When we last spoke to Alchemy Foodtech in 2019, the team had just opened its own laboratory Cooklab@Alchemy. A year and a half on, it has moved into the product commercialisation phase with its first product Alchemy Fibre – formerly known as 5ibrePlus - targeting the GI-lowering of regular rice.
“We have developed more than 10 different blends of Alchemy Fibre to be used for different types of carbohydrate foods, and this first launch is a powder blend for rice which will lower the GI of any rice it is added to without changing taste or texture,” Alchemy Foodtech Chief Food Fighterand Co-Founder Verleen Goh told FoodNavigator-Asia.
“Rice was our choice for the first launch as it’s easily the main staple in Singapore as well as many countries in Asia, and is also the most sensitive to try and change culturally – elderly folk will not react well if you try to ask them to eat less rice, or sometime even to switch to brown rice, and with Alchemy Fibre, there is no need to make any change to diets to get the lower-GI benefit.”
Alchemy Fibre is a slowly-digestible carbohydrate containing a patented blend of all-plant-based ingredients such as corn, tapioca and peas which lowers the glucose release levels of any food it is added to – in rice, for example, adding a spoonful of Alchemy Fibre to white rice before cooking brings it on par with brown rice GI, whilst maintaining the softness of the former.
Alchemy Foodtech is also planning to release a range of other GI-lowering Alchemy Fibre blends moving forward, targeting carbohydrate-based foods such as bread, noodles and pau.
“We’ll also be launching an all-purpose flour blend soon, as well as a series of pre-mixes with no sugar added for baking, so this will cover things like muffins and brownies. The same concept will apply here which is to lower the glucose release rate,” added Goh.
“In addition, we are also working with our food manufacturer partners such as Gardenia and TSK noodles to release products like bread and noodles already incorporated with Alchemy Fibre into supermarkets in the coming months.
“The differences between all the Alchemy Fibre product blends depends on things like solubility, temperature, pH and so on, and we have tweaked the different ingredients to ensure that the end-product texture and mouthfeel remains the same as consumers expect.”
The team is also looking to go beyond Singapore with Alchemy Fibre, although the main focus will still remain in Asia for now.
“We have investors from China and Thailand, and there’s been a lot of interest from Indonesia too, so we’re doing a lot of market research currently to see how we can bring these over there,” said Goh.
“The focus will mainly still be in Asia for now though, as based on current statistics, about 60% of the 450 million diabetics worldwide are currently found in Asia, and the impact Alchemy Fibre can have in the region is strong because consumers eat a lot of refined carbohydrates.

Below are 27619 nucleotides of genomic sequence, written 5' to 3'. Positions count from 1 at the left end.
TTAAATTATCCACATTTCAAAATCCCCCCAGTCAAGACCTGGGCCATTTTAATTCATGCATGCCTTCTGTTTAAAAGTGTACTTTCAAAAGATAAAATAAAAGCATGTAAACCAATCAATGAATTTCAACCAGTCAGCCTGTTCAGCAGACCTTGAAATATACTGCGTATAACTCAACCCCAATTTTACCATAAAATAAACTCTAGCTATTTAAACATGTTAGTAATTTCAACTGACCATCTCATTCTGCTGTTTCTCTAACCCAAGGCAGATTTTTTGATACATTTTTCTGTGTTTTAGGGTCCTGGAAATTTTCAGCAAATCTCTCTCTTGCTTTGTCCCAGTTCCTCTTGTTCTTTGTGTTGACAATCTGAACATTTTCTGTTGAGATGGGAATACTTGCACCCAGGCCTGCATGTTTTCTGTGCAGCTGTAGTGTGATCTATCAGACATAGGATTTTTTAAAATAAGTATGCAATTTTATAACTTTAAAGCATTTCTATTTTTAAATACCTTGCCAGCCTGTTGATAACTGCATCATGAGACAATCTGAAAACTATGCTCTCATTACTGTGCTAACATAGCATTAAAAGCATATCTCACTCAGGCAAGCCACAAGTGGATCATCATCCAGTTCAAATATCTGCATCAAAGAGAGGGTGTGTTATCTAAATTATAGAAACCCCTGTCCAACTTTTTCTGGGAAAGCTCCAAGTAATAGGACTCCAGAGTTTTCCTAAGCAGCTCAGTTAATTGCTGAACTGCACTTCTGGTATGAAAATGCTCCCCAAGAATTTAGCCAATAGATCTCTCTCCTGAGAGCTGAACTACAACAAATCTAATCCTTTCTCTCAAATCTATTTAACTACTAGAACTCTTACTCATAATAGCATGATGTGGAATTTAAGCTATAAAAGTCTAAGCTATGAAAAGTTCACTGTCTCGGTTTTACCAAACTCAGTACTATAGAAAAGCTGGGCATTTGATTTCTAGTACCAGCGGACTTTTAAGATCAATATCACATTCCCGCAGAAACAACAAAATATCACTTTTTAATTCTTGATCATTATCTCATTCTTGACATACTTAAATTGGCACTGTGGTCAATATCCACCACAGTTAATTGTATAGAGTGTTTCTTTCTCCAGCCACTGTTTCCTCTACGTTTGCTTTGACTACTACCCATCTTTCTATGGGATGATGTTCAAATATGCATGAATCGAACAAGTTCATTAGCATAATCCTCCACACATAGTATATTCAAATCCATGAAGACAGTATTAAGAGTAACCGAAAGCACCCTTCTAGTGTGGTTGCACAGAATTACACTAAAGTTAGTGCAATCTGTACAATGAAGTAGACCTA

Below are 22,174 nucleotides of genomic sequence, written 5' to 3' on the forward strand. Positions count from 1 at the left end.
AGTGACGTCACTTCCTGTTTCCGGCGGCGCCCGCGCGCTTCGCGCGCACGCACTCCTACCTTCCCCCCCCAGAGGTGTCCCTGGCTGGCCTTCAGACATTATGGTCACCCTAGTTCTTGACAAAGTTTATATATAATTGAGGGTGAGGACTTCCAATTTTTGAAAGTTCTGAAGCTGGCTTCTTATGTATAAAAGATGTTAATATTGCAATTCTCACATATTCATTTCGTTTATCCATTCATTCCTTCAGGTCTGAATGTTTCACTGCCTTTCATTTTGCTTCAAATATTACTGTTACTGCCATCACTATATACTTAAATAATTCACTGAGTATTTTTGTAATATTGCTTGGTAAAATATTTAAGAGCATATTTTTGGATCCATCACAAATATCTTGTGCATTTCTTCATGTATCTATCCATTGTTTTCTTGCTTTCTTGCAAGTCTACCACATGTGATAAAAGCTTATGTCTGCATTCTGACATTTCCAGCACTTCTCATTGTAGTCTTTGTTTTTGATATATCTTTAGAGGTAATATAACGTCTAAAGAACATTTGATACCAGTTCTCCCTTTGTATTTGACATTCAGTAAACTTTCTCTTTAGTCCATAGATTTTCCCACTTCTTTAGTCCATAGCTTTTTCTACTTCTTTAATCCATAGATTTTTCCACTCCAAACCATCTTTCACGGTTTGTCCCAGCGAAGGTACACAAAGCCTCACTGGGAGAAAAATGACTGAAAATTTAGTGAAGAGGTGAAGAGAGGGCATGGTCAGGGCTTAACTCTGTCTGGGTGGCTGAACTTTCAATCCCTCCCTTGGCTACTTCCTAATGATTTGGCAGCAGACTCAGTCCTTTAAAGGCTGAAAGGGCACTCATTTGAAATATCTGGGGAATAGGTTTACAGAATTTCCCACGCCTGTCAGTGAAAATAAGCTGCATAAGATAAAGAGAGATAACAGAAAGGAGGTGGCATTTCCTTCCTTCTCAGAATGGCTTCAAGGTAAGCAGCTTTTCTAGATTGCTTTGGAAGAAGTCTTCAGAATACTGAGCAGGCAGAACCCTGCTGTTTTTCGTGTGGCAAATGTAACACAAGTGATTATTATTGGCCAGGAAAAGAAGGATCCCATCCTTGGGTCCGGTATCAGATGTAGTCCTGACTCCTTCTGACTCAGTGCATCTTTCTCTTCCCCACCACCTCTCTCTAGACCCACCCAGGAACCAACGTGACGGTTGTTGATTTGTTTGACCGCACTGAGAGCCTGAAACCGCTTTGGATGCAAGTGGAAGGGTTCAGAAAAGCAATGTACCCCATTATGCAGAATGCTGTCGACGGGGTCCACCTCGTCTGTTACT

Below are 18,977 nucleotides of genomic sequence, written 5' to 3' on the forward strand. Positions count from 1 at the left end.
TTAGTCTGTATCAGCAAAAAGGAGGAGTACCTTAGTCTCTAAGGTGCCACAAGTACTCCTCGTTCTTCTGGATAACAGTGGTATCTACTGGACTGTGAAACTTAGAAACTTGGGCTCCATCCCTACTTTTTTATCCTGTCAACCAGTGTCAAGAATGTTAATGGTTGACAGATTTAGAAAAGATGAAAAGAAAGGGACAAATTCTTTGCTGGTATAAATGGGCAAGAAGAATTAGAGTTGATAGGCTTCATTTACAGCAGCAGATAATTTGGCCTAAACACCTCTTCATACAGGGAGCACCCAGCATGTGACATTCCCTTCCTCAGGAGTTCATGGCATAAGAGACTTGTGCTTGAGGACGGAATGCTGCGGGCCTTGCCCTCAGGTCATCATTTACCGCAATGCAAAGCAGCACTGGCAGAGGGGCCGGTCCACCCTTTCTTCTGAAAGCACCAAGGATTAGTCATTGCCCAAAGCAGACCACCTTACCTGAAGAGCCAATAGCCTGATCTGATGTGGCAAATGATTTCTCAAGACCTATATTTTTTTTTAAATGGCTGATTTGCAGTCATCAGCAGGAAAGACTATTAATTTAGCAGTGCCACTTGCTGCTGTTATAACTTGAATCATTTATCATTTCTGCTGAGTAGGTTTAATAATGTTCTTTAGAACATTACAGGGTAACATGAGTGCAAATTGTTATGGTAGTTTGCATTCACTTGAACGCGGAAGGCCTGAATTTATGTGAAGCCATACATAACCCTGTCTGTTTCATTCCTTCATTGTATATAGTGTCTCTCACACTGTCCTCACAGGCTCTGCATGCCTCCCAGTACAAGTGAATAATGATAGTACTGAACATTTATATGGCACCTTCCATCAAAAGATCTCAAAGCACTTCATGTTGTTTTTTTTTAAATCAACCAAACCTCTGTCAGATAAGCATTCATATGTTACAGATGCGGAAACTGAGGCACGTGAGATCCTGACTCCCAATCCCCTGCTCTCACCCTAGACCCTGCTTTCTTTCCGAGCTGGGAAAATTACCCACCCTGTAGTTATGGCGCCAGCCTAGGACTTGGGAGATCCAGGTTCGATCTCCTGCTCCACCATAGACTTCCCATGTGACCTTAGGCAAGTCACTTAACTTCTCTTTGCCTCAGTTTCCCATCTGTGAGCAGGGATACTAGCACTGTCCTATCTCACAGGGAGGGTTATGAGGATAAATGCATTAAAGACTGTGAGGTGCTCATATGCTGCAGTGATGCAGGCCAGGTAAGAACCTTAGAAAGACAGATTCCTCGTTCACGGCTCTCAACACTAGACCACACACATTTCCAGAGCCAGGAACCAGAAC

“Based on impact, we do see China as a pretty big opportunity market for us mainly because about one-third of the adults in China are diabetic, and so we are working on this as well.”
At present, Alchemy Fibre for rice is available online either at the firm’s website, Shopee or Lazada at S$9.90 (US$7.23) for250g or S$18.90 (US$13.80) for 700g.
In addition to GI-lowering, Alchemy Fibre also contains the prebiotic fibre inulin, which acts as a food source for probiotics in the gut and has been proven to help with gut health and immunity.
“The immunity aspects were particularly exciting to consumers due to the sudden onset of COVID-19, where it suddenly became a top trend,” said Goh.
“COVID-19 was also one of the reasons we decided to launch the fibre for rice now, as there was also an uptrend in cooking at home and more mindful eating alongside products to strengthen and boost immunity, and Alchemy Fibre ticked all the boxes.”
In addition, a strong convenience factor came into play here as the fibre was again viewed as a very easy way to not only lower GI but also incorporate prebiotics into most diets, especially for elderly consumers who most need it at this time.
“This way, there’s no need for consumers to convince their parents to eat another tablet or drink another drink to boost immunity, but they can just do so through their daily staple, and there is also no resistance as there is no difference in taste compared to what they are used to,” she said.
Apart from selling directly to consumers online, Alchemy Fibre has also been launched via food service together with the firm’s 20 eatery partners that have incorporated the fibre into their regular menus – a move Goh said is aimed at educating the public about the product before moving into general physical retail.
“We’ve started with heritage brands here in Singapore such as Boon Tong Kee chicken rice and Yu Kee duck rice – these are very traditional brands with strong consumer bases, and as such are a very good touch point to educate consumers,” said Goh.
“So this way we’re working on getting awareness of our product out there, and consumers can just drop by and try a plate if they’re curious before buying the product.
“In addition, our partners will have the Alchemy Fibre logo displayed on their menus to get consumers used to these, so in the future when we launch other products or products together with our manufacturing partners, we want this logo to be recognized when these go onto supermarket shelves.”
In addition, feedback from multiple restaurant partners has generally been that adding Alchemy Fibre into rice, congee or bakery products has resulted in improved texture and mouthfeel.